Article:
I don’t regret not dropping everything to travel the world on the back of a motorcycle with this guy I met in Mexico. We had a whirlwind romance, and the idea sounded pretty enticing, but somewhere in my gut I knew that I’d end up abandoned–and possibly very sick–in the middle of nowhere.

He was committed much more to his journey and himself than he ever would be to me. It would have taken me years to rebuild my life, had I run away with him. And, as much as we cared for each other, we didn’t actually know each other very well. I think I would have been welcome, as long as I remained useful to him–but not a minute longer.

I think that everything my gut told me not to do, I don’t regret not doing. That includes things that would otherwise seem to be very good ideas.

Not having sex with my girlfriend in college. I knew we weren’t quite clicking and when she was ready to go for it I had a feeling that I would regret it one way or another. I know now that my decision to wait was for the best.

Do you mean: “Things that–in the end–you’re glad you didn’t do,” or “Things that most people are eventually glad they didn’t do”?

What is the function of seldom in the title?

I don’t regret not getting the stereotypical “home” that marks success for some people - never owned a house, much less one with a picket fence. My life has been unconventional in some aspects and that worked out well for me personally.

I don’t regret not having had children. Oh, sure, I’m aware I missed out on some things, but I’ve had others that might not have been possible if I had had kids, and certainly they would have been more difficult. I also got to miss out on some bad things - I have a sister who has seen both her children die before they reached 30, it’s heartbreaking, and I won’t have to experience that for myself.

I don’t regret not finishing a degree, the first time I attempted it. We don’t have the same system in the UK as the US does, you don’t have a ‘major’, you just have one subject, and while there may be a few options to choose between, all your modules are related to the topic you’re studying (sometimes people study a combination, ‘X with Y’, but normally it’s just X’). It’s very hard to switch to a different programme, and you generally can’t switch outside the department at all, you’d have to drop out and re-apply.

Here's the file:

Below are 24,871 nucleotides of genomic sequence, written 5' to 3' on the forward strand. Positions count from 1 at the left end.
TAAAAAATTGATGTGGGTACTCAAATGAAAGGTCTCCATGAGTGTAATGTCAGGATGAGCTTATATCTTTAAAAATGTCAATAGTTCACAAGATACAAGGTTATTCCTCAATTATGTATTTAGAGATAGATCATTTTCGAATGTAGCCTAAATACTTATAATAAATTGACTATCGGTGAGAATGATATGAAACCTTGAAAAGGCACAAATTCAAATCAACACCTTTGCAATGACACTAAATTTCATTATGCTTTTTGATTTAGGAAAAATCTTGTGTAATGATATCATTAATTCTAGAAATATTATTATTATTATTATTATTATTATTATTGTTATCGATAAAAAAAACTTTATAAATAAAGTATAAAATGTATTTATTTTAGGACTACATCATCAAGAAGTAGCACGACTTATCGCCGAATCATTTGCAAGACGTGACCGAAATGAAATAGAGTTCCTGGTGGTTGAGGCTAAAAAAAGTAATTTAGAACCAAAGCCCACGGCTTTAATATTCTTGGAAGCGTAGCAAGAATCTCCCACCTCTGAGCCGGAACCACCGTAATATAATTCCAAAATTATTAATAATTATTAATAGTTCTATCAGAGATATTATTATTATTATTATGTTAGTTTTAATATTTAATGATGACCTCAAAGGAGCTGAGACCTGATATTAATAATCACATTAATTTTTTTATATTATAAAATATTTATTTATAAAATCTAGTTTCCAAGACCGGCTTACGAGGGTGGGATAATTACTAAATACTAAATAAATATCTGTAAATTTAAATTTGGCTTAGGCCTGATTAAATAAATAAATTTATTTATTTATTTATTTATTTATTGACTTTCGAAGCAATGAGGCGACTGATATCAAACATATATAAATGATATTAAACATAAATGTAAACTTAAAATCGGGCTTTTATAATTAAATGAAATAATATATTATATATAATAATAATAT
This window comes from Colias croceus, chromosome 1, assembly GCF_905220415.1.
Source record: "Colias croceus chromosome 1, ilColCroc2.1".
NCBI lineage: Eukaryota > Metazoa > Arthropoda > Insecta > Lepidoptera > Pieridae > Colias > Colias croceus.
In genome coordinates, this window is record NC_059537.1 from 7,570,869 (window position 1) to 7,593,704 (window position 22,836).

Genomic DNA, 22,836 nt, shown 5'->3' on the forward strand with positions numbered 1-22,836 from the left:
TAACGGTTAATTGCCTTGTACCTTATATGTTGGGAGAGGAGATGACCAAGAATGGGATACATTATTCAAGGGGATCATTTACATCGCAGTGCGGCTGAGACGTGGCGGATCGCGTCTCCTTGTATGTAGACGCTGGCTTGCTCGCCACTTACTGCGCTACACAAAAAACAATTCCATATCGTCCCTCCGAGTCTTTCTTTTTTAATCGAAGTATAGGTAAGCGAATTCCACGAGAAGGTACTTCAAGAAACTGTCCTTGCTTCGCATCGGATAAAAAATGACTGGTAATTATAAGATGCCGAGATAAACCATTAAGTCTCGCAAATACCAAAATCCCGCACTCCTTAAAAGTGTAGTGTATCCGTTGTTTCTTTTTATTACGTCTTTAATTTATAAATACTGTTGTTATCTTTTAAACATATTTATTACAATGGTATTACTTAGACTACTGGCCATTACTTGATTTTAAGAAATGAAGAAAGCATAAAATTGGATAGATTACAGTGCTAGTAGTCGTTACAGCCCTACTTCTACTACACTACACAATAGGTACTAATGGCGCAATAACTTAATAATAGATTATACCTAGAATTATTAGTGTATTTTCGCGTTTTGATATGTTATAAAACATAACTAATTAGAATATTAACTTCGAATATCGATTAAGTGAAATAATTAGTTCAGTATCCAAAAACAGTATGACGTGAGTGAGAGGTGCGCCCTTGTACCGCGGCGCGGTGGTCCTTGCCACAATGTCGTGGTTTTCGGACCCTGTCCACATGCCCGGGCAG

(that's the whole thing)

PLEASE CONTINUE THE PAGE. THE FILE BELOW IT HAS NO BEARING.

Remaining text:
I hadn’t really wanted to go, but got basically forced to pick a subject and apply by my mother and school. I realised once I was there that I wasn’t really interested in what I was studying, it wasn’t going to lead to anything I wanted to do, and as the government funding assistance is only available for your first degree, I probably wouldn’t be able to go back and do something else later if I did finish. My mother was furious when I dropped out, everyone kept telling me I’d regret it.

I’ve never regretted it for a moment; I went off and explored the world instead, now 15 years later, I’m back studying what I want to do, in a topic area with job shortages.

I took as your latter option there… But she meant everyone who didn’t regret not doing something, including (but not limited to) those that took a while to realize it.

I don’t regret being a non-drinker. I’ve never liked the taste of alcohol of any kind and I don’t ever want to be drunk. So no regrets there, whatsoever.

I don’t regret not being the Navy “lifer” I’d intended to be. I got out with a little over 11 years, more than half way to retirement, but I recognized that my career was over and I decided to end it on my terms. I’d made the mistake 5 years earlier when I was commissioned - turns out I was a lousy officer. And I wasn’t willing to play the games that were necessary to achieve the coveted “top 1%” fitness report.

When I was a lowly enlisted technician, I enjoyed what I did and I think I was pretty good at it. I thought it’d be better as an officer. For me, it wasn’t. There was a brief period of regret as I was readjusting to being a civilian, but it passed. I didn’t retire at 39 as I’d originally planned, but life was a whole lot better.

I also do not regret quitting my piano lessons. I had no aptitude for the instrument whatsoever.